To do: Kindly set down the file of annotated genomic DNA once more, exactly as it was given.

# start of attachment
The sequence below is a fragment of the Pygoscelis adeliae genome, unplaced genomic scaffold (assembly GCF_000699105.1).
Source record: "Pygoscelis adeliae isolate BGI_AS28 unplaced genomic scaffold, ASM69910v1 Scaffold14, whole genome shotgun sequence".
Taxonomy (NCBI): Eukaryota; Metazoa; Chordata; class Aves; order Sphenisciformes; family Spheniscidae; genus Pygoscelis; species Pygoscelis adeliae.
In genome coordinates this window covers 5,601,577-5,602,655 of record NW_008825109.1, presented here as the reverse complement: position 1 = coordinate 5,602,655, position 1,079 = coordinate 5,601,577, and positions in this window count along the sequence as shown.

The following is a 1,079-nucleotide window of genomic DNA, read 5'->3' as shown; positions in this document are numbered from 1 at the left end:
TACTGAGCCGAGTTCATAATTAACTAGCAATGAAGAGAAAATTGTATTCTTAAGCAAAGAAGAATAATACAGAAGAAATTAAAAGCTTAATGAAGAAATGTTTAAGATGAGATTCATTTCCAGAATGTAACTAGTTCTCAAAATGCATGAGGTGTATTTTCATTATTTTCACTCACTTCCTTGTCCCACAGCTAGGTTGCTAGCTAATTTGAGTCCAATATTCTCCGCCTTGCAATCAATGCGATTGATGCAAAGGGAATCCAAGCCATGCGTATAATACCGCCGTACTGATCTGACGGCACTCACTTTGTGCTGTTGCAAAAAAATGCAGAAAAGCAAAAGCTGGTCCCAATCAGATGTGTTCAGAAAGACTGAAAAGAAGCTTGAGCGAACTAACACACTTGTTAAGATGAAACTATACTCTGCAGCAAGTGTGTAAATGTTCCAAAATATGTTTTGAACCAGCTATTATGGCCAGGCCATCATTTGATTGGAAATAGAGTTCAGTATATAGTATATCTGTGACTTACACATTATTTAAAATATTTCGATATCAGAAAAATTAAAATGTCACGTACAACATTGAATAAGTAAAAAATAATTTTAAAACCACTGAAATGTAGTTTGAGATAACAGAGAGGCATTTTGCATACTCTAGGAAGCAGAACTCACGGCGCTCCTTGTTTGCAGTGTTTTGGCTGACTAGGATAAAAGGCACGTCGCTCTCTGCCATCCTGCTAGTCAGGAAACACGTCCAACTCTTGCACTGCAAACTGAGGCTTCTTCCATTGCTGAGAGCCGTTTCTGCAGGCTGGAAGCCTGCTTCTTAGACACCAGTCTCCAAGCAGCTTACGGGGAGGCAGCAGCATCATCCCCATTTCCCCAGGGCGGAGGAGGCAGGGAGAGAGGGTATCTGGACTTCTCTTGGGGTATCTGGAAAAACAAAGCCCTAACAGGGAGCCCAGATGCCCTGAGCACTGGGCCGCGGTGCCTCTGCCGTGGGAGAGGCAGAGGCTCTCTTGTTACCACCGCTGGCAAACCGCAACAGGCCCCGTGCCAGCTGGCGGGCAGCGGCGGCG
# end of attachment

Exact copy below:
The sequence below is a fragment of the Pygoscelis adeliae genome, unplaced genomic scaffold (assembly GCF_000699105.1).
Source record: "Pygoscelis adeliae isolate BGI_AS28 unplaced genomic scaffold, ASM69910v1 Scaffold14, whole genome shotgun sequence".
Taxonomy (NCBI): Eukaryota; Metazoa; Chordata; class Aves; order Sphenisciformes; family Spheniscidae; genus Pygoscelis; species Pygoscelis adeliae.
In genome coordinates this window covers 5,601,577-5,602,655 of record NW_008825109.1, presented here as the reverse complement: position 1 = coordinate 5,602,655, position 1,079 = coordinate 5,601,577, and positions in this window count along the sequence as shown.

The following is a 1,079-nucleotide window of genomic DNA, read 5'->3' as shown; positions in this document are numbered from 1 at the left end:
TACTGAGCCGAGTTCATAATTAACTAGCAATGAAGAGAAAATTGTATTCTTAAGCAAAGAAGAATAATACAGAAGAAATTAAAAGCTTAATGAAGAAATGTTTAAGATGAGATTCATTTCCAGAATGTAACTAGTTCTCAAAATGCATGAGGTGTATTTTCATTATTTTCACTCACTTCCTTGTCCCACAGCTAGGTTGCTAGCTAATTTGAGTCCAATATTCTCCGCCTTGCAATCAATGCGATTGATGCAAAGGGAATCCAAGCCATGCGTATAATACCGCCGTACTGATCTGACGGCACTCACTTTGTGCTGTTGCAAAAAAATGCAGAAAAGCAAAAGCTGGTCCCAATCAGATGTGTTCAGAAAGACTGAAAAGAAGCTTGAGCGAACTAACACACTTGTTAAGATGAAACTATACTCTGCAGCAAGTGTGTAAATGTTCCAAAATATGTTTTGAACCAGCTATTATGGCCAGGCCATCATTTGATTGGAAATAGAGTTCAGTATATAGTATATCTGTGACTTACACATTATTTAAAATATTTCGATATCAGAAAAATTAAAATGTCACGTACAACATTGAATAAGTAAAAAATAATTTTAAAACCACTGAAATGTAGTTTGAGATAACAGAGAGGCATTTTGCATACTCTAGGAAGCAGAACTCACGGCGCTCCTTGTTTGCAGTGTTTTGGCTGACTAGGATAAAAGGCACGTCGCTCTCTGCCATCCTGCTAGTCAGGAAACACGTCCAACTCTTGCACTGCAAACTGAGGCTTCTTCCATTGCTGAGAGCCGTTTCTGCAGGCTGGAAGCCTGCTTCTTAGACACCAGTCTCCAAGCAGCTTACGGGGAGGCAGCAGCATCATCCCCATTTCCCCAGGGCGGAGGAGGCAGGGAGAGAGGGTATCTGGACTTCTCTTGGGGTATCTGGAAAAACAAAGCCCTAACAGGGAGCCCAGATGCCCTGAGCACTGGGCCGCGGTGCCTCTGCCGTGGGAGAGGCAGAGGCTCTCTTGTTACCACCGCTGGCAAACCGCAACAGGCCCCGTGCCAGCTGGCGGGCAGCGGCGGCG